Team:Brno Czech Republic/Communication



Our team considers public education and science popularization so important that they have created an entire educational sub-team. This enthusiastic group was tasked with developing educational materials for various audiences throughout the year.

As students, we feel that we have a unique opportunity to be a bridge between the professional scientific community and the general public. We still have a vivid memory of what it is like not to understand something, and at the same time we already have experience in how to explain something clearly.

But our role is not simply one of determination. We also feel a certain obligation to the society that allows us to study and research what we are interested in free of charge. And so we use different ways to explain to the public what we do in the laboratories or how this knowledge is turned into things that we use on a daily basis.

We all know that in the flood of data available to us every minute it is very easy to pick up misinformation. That's why we try to back up all our material with relevant sources and exercise our critical thinking skills. Because that's the best way to get the formulas across to those to whom we direct the information.

Our main goal is to inspire young people for science and to have an open dialogue with the public. We feel it's important that people have the opportunity to ask questions of the scientific community and that they receive answers they can understand.

Lecture neDELEJ z toho VEDU: GMO under the magnifying glass

The largest project within education is a science-popularization lecture focusing on genetically modified organisms (GMOs). We perceive that the topic of GMOs is often distorted in society by numerous mystifications, despite the fact that there is a relatively large amount of materialFigure 1.: Promotional graphics for public lecturesdealing with this issue in the Czech Republic specifically. They are not properly distributed or the public does not know about them at all. At the same time, however, these materials deal exclusively with GM crops and so it seems that GMOs are only applicable in agriculture.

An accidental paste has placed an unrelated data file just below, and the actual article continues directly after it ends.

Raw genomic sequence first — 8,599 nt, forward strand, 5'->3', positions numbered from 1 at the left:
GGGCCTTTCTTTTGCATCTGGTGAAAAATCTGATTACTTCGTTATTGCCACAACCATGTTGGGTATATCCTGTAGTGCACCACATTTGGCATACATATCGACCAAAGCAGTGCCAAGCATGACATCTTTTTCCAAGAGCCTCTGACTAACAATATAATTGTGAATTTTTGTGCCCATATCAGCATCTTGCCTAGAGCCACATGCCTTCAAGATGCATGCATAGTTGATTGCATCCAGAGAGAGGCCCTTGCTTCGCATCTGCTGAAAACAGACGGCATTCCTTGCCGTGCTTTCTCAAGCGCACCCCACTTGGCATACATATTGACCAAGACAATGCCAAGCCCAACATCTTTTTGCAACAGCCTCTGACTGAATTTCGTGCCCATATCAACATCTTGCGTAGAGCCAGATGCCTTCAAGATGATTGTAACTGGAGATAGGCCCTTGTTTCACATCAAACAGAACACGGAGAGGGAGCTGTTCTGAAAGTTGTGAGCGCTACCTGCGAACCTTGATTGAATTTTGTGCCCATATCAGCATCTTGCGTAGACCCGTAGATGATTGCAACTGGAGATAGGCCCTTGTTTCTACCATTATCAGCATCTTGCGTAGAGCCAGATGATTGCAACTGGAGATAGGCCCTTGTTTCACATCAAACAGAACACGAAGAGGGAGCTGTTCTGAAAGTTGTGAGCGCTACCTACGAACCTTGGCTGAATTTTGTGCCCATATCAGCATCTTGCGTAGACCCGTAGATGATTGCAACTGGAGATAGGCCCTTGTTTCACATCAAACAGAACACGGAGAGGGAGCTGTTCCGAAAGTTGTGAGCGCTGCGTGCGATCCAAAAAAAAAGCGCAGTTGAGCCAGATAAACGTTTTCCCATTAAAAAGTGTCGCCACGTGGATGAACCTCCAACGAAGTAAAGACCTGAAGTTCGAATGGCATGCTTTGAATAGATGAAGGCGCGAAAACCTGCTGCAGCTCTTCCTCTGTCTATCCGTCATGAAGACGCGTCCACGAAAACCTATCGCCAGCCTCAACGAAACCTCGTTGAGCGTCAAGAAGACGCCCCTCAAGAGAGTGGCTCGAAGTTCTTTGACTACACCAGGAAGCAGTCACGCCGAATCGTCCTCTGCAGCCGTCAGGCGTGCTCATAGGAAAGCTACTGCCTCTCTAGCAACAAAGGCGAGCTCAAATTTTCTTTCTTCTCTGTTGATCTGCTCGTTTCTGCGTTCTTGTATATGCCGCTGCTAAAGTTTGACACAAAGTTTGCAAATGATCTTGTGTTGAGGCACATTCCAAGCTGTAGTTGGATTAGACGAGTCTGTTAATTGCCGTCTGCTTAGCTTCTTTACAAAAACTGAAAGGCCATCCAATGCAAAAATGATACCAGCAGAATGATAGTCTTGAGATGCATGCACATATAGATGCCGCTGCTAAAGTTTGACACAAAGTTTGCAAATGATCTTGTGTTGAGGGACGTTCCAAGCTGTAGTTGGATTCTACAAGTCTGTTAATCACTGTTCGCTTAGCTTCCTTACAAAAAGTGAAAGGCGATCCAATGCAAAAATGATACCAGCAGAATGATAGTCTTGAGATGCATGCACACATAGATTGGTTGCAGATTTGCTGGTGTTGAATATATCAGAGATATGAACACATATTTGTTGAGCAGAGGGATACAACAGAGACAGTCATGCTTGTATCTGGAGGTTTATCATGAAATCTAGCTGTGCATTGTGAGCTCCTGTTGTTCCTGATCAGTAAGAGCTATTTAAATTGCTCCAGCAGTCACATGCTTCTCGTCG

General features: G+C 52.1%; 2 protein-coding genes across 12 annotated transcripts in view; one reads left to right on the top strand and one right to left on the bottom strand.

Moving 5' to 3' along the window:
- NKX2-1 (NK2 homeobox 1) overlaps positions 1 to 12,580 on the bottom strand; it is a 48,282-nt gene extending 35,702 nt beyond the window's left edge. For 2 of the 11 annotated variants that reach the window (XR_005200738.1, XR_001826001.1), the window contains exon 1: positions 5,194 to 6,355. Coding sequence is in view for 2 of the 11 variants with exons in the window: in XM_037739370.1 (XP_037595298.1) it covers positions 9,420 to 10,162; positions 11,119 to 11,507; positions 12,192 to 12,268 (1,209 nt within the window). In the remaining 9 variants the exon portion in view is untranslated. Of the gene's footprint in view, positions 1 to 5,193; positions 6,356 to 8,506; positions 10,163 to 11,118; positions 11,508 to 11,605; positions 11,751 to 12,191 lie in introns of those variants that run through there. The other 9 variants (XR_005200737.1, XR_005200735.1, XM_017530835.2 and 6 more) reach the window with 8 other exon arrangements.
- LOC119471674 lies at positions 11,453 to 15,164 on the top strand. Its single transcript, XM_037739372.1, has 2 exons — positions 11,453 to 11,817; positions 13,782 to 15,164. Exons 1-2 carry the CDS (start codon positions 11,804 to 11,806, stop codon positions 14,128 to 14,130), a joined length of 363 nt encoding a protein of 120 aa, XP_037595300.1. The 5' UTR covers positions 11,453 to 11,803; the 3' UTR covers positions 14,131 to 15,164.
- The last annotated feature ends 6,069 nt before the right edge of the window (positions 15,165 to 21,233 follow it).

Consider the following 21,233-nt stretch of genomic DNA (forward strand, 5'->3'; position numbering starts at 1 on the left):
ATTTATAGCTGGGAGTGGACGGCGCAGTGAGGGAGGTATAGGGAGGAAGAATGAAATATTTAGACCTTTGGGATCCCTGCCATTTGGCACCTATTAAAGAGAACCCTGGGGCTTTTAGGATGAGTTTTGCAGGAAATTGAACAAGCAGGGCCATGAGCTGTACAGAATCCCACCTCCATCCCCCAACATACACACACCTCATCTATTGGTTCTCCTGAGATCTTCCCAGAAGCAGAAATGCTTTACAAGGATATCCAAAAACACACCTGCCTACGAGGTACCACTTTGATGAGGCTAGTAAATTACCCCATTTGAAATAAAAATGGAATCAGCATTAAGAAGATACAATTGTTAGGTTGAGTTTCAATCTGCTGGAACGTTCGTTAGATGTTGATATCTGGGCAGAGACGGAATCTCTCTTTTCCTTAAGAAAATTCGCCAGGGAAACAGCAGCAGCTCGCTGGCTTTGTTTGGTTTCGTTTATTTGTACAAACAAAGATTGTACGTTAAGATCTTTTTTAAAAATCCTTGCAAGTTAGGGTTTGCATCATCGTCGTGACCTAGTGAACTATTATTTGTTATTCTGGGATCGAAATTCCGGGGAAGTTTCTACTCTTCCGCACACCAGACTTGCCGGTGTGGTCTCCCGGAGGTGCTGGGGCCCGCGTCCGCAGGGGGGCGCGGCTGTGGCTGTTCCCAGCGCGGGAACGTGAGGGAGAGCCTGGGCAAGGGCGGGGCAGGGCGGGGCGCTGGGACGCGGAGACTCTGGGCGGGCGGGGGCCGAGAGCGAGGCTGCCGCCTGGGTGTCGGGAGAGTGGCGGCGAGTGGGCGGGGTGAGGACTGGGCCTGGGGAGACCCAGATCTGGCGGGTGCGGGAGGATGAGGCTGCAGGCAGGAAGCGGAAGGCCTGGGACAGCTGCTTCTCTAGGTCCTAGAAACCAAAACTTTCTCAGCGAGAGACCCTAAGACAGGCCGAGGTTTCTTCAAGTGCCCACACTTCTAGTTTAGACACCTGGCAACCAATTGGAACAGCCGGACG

A number of reasons have therefore led us to create our own materials that will introduce GMOs to the public on a much wider scale. And that is how the lecture GMO under the magnifying glass was created. The lecture is also accompanied in the title by the idiom neDELEJ z toho VEDU: which is a Czech idiom that can be translated into the English idiom It is not rocket science. But the capital letters are highlighted DELEJ (do) VEDU (science), as a call to verify information.

The lecture includes basic information about the biology of genetic modifications, their use in various industries, followed by a section on myths and mystifications that prevail around GMOs. The conclusion of the lecture is devoted to the legislation regulating GMOs and the future uses of GMOs that are on offer.

The lecture is suitable for the general public. We have deliberately designed it so that the biological concepts and processes we work with in the lecture are explained in a clear way right at the beginning. You don't need any special knowledge of biology, just a desire to learn something new. A discussion is included at the end of each lecture, which allows us to find out what people think and possibly clarify things that interest them.

Figure 2.: Lecture in the café for the general public

We gave the lecture in a café for the public, at a summer school and at four high schools mainly for final year students. In the future, the number of schools will surely expand, because after the public lecture we were approached by teachers themselves, who seemed to be very interested in us.

We have written extensive scripts for the lecture, which we provide freely for editing and distribution. The scripts describe more than 30 topics related to GMOs. They also contain many references to the sources from which we have drawn. They are sure to be a great help to anyone wishing to do outreach on GMOs. In the future, we expect to expand them to include other topics. For more information, please see the foreword.

The scripts for the lecture can be downloaded here

We have also created a presentation for the lecture, which we are also making freely available for use. A large number of the images were created by us and are thus free to use, but some of the images we have used are from a paid photo library, so you need to replace them with your own (they are always labelled).